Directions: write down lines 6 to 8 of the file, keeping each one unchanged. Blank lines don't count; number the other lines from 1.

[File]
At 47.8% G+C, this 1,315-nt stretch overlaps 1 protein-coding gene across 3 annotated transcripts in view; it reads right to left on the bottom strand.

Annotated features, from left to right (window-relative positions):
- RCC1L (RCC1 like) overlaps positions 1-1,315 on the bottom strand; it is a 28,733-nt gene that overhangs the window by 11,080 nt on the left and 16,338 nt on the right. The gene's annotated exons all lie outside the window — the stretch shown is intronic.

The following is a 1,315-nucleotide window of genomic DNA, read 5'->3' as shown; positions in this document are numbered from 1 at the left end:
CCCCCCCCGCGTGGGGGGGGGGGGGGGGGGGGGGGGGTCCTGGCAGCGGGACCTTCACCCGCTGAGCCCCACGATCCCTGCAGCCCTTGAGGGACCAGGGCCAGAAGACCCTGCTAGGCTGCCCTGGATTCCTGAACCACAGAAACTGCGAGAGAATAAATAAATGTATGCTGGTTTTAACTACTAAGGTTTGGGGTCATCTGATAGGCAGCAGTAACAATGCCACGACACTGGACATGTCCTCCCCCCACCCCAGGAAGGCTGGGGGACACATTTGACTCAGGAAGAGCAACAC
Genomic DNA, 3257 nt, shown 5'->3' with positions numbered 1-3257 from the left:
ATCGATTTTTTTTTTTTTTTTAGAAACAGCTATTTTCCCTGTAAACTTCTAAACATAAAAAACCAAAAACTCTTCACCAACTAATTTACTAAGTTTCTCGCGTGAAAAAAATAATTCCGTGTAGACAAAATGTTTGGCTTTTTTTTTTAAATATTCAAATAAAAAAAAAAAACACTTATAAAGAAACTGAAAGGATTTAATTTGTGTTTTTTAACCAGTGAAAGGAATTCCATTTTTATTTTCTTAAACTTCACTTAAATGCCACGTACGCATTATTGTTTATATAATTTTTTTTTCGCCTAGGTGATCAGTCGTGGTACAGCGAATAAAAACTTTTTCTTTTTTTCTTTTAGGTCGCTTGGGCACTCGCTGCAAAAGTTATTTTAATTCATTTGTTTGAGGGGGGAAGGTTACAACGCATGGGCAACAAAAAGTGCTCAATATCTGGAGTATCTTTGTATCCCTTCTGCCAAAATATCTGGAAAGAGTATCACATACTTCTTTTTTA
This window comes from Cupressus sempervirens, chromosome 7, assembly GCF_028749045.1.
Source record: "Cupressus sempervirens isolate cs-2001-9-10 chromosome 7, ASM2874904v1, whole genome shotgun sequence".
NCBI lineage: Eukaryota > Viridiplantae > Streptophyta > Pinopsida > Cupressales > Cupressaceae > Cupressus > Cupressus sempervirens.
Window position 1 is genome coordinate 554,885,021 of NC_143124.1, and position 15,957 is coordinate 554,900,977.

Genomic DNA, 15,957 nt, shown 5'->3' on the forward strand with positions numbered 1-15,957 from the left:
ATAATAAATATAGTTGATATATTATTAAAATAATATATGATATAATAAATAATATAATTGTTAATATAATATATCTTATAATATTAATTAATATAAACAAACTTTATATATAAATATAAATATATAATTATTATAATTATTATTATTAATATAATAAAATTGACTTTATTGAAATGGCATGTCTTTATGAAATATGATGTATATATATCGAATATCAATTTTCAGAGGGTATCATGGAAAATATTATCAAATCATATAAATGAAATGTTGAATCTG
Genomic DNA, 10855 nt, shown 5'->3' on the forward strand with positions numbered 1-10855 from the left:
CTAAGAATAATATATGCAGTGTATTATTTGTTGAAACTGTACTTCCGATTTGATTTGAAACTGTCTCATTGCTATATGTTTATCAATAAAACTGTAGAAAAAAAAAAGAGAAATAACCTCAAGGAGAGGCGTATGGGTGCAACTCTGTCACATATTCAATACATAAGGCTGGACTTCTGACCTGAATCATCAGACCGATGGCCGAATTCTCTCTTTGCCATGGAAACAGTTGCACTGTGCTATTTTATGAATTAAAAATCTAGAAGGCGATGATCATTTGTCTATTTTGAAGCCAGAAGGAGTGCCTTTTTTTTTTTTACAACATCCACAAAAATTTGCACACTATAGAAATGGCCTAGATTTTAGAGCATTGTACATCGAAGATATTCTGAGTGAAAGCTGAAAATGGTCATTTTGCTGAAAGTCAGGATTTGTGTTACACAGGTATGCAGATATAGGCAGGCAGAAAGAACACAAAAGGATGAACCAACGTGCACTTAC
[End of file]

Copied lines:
Genomic DNA, 3257 nt, shown 5'->3' with positions numbered 1-3257 from the left:
ATCGATTTTTTTTTTTTTTTTAGAAACAGCTATTTTCCCTGTAAACTTCTAAACATAAAAAACCAAAAACTCTTCACCAACTAATTTACTAAGTTTCTCGCGTGAAAAAAATAATTCCGTGTAGACAAAATGTTTGGCTTTTTTTTTTAAATATTCAAATAAAAAAAAAAAACACTTATAAAGAAACTGAAAGGATTTAATTTGTGTTTTTTAACCAGTGAAAGGAATTCCATTTTTATTTTCTTAAACTTCACTTAAATGCCACGTACGCATTATTGTTTATATAATTTTTTTTTCGCCTAGGTGATCAGTCGTGGTACAGCGAATAAAAACTTTTTCTTTTTTTCTTTTAGGTCGCTTGGGCACTCGCTGCAAAAGTTATTTTAATTCATTTGTTTGAGGGGGGAAGGTTACAACGCATGGGCAACAAAAAGTGCTCAATATCTGGAGTATCTTTGTATCCCTTCTGCCAAAATATCTGGAAAGAGTATCACATACTTCTTTTTTA
This window comes from Cupressus sempervirens, chromosome 7, assembly GCF_028749045.1.